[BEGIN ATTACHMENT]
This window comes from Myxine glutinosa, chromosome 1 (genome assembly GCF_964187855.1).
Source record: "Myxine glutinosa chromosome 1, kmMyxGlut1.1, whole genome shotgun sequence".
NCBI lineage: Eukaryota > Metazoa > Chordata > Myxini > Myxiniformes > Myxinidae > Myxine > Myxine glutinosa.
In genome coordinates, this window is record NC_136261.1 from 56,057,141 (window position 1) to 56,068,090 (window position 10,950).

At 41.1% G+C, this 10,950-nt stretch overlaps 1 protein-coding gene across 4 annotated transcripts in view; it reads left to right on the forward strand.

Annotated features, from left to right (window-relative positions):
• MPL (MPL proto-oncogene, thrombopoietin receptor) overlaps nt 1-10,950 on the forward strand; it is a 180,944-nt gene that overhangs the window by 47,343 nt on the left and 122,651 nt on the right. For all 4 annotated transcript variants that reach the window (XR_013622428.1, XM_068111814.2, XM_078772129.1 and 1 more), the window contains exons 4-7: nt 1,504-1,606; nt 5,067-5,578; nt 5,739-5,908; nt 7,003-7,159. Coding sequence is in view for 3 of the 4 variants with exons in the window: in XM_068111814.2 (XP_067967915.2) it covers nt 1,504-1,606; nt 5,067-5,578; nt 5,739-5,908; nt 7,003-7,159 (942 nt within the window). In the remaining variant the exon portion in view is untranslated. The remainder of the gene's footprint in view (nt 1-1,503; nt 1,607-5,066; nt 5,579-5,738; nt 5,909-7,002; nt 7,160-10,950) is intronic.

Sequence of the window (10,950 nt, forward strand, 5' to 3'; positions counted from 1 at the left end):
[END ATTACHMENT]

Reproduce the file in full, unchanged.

This window comes from Myxine glutinosa, chromosome 1 (genome assembly GCF_964187855.1).
Source record: "Myxine glutinosa chromosome 1, kmMyxGlut1.1, whole genome shotgun sequence".
NCBI lineage: Eukaryota > Metazoa > Chordata > Myxini > Myxiniformes > Myxinidae > Myxine > Myxine glutinosa.
In genome coordinates, this window is record NC_136261.1 from 56,057,141 (window position 1) to 56,068,090 (window position 10,950).

At 41.1% G+C, this 10,950-nt stretch overlaps 1 protein-coding gene across 4 annotated transcripts in view; it reads left to right on the forward strand.

Annotated features, from left to right (window-relative positions):
• MPL (MPL proto-oncogene, thrombopoietin receptor) overlaps nt 1-10,950 on the forward strand; it is a 180,944-nt gene that overhangs the window by 47,343 nt on the left and 122,651 nt on the right. For all 4 annotated transcript variants that reach the window (XR_013622428.1, XM_068111814.2, XM_078772129.1 and 1 more), the window contains exons 4-7: nt 1,504-1,606; nt 5,067-5,578; nt 5,739-5,908; nt 7,003-7,159. Coding sequence is in view for 3 of the 4 variants with exons in the window: in XM_068111814.2 (XP_067967915.2) it covers nt 1,504-1,606; nt 5,067-5,578; nt 5,739-5,908; nt 7,003-7,159 (942 nt within the window). In the remaining variant the exon portion in view is untranslated. The remainder of the gene's footprint in view (nt 1-1,503; nt 1,607-5,066; nt 5,579-5,738; nt 5,909-7,002; nt 7,160-10,950) is intronic.

Sequence of the window (10,950 nt, forward strand, 5' to 3'; positions counted from 1 at the left end):